The Computerized Automation of Speaking and Writing
Imagine reading an automated news story that was composed entirely by a computer. (It’s likely that you already have.) Or imagine yourself sitting on a couch, conversing with an artificially intelligent psychotherapist who interacts with you from a screen across the room.
While most people tend to think that automation affects only certain sectors of labor (especially work performed in blue-collar professions), the computerized automation of communication will have a serious impact on diverse fields. Communication scholar Joshua Reeves of Oregon State University ponders the social and political impact of this transformation. What happens, he asks, if people increasingly rely on automated machines to carry out the socially essential work of communicating with one another?
Reeves, who for several years has been studying the increase in the automation of military technology, has been noticing similar trends in the civilian world. One example of this trend in everyday life can be seen in toys such as Hello Barbie dolls, which record and save the conversations of millions of American families. Critics of the doll have concerns about privacy, and also are concerned that Hello Barbie, whose intelligence is based on a massive cloud of surveillance-based data, will absorb inappropriate language and conversational habits. But Reeves argues that when it comes to automation of communication, there are broader social, economic, and political concerns as well.
The economic consequences of automated communication are already affecting people who work in fields that rely heavily on communication, including psychotherapists, personal assistants, college advisers, telemarketers, life coaches, bank tellers, and even teachers and professors. In fact, Reeves says, most people have already been exposed to automated discourse when ordering fast food, learning the positions of political candidates, checking bank balances, or making doctor appointments.
Automation and Immaterial Labor
The prospect of automation is nothing new. In fact, medieval Muslim inventors such as Al-Jazari designed and built a number of machines that imitated animal and human behavior—hydro-powered peacocks, musicians who entertained royal guests with music, and servants who washed nobles’ hands and served them food. As time marched on, French inventor Jacques de Vaucanson invented automated silk looms for the French silk industry. When it became known that his loom could replace human laborers, the silk weavers destroyed the machine and chased him out of town. These French workers, Reeves says, recognized the threat that was raised by automated machine labor.
The threat is as real today as it was in the 18thcentury. “The widespread circulation of automatic communicating machines gradually reduces—in real terms—the opportunity and impulse for cooperative human struggle,” says Reeves. As machines develop competency in interpreting and producing discourse, they are gradually taking over many domains of social life in which communication is of utmost importance. In one example borrowed from Sherry Turkle’s 2013 presentation to the American Association for the Advancement of Science, a robotic baby seal is designed to function as a conversational companion for older adults who suffer from dementia or depression. But Reeves argues that this device is depriving younger people of the communicative act of listening to their elders. Reeves quotes Turkle: “We are building the machines that will literally let [the elderly’s] stories fall on deaf ears.”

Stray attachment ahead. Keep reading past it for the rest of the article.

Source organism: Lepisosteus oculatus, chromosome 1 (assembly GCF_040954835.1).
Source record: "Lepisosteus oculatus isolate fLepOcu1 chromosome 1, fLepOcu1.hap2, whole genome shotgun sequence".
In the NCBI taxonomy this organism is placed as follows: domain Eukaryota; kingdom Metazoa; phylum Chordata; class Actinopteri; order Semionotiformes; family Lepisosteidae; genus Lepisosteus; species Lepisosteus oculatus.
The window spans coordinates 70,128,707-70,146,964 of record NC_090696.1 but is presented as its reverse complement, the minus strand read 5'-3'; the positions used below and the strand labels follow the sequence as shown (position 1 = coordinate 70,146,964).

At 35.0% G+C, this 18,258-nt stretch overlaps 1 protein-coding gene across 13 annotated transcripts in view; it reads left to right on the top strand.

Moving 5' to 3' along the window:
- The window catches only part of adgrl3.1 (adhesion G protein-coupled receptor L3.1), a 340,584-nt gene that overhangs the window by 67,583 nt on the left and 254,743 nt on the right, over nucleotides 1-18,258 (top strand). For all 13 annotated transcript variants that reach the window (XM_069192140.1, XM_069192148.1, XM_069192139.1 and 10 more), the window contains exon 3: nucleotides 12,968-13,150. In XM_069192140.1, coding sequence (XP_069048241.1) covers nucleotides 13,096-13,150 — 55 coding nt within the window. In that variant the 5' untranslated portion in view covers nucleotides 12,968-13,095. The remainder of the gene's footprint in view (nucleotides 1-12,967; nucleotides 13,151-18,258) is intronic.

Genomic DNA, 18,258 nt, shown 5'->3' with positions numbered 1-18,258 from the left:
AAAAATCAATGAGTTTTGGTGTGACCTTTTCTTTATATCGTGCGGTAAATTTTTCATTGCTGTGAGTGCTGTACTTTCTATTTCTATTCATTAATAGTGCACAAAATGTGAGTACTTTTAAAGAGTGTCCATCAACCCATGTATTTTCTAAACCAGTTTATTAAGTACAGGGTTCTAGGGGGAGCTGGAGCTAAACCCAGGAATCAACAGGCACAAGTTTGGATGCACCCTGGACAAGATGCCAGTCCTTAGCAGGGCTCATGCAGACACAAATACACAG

“By idealizing the machine, people become more impatient with the flaws and contingencies of human relationships,” writes Reeves. But communicative labor relies on the productive, spontaneous surplus of human communication to generate dissent and creativity. According to Reeves, the socially essential work of human communication is being “drained of its spontaneity, contingency, and politically creative potential.” In an era of automated communicative labor, those uniquely human qualities are destined for elimination, he notes.
Automation of Written and Oral Discourse
While blue-collar workers have been suffering the brunt of automated labor for some time, people in other fields of work also should be concerned about their fate, says Reeves. He examines the threats to communicative workers such as journalists. “Robo-journalism” has become commonplace. In March 2014, when an earthquake hit southern California, theLos Angeles Times was able to use an algorithmic discourse generator called Quakebot to break the news. While some are not worried that robo-journalism will take over the field, others disagree. The company Narrative Science estimates that 90 percent of news stories will be bot-generated by 2030.
With respect to oral discourse, trends in automation can be broken down into two general areas: simple interactive voice response systems such as Apple’s Siri or Microsoft’s Cortana, and more complex agents such as natural language chatbots, which are sometimes complemented by robotic bodies or screen-based representations of speaking faces. One of the most interesting talking heads, Reeves notes, is EHeBby, which links facial expressions with spoken discourse and has the ability to detect emotion in the human voice interacting with it.
Reeves argues that as automated communication becomes more prevalent, people need to develop a stronger understanding of the challenges facing others in communication-oriented fields. While automation creates some opportunities to open doors to other forms of creative work, it also creates the potential for social alienation and labor displacement.